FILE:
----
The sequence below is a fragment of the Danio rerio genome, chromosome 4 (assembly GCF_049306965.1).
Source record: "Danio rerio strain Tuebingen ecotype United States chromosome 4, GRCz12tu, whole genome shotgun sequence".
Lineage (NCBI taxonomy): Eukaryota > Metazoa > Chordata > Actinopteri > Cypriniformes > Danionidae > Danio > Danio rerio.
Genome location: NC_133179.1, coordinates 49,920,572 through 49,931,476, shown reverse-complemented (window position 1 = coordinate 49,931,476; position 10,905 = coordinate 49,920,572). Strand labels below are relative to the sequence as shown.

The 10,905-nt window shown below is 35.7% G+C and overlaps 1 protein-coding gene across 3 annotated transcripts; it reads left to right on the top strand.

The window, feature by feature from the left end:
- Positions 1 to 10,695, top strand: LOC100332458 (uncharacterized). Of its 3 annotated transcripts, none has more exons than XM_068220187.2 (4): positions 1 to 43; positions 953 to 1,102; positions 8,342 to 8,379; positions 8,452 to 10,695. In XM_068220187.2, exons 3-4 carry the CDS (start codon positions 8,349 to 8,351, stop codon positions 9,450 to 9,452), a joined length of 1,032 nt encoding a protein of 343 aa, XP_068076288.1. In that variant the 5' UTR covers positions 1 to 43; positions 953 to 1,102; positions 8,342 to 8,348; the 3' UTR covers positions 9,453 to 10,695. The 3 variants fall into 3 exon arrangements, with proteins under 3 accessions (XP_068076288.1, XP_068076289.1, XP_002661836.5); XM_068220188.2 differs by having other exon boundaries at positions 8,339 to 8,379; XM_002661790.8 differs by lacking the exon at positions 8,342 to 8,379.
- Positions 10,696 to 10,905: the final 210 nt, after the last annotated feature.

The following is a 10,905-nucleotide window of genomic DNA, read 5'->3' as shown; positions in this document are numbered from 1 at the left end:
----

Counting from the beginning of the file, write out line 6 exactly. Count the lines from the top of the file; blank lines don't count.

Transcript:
The window, feature by feature from the left end: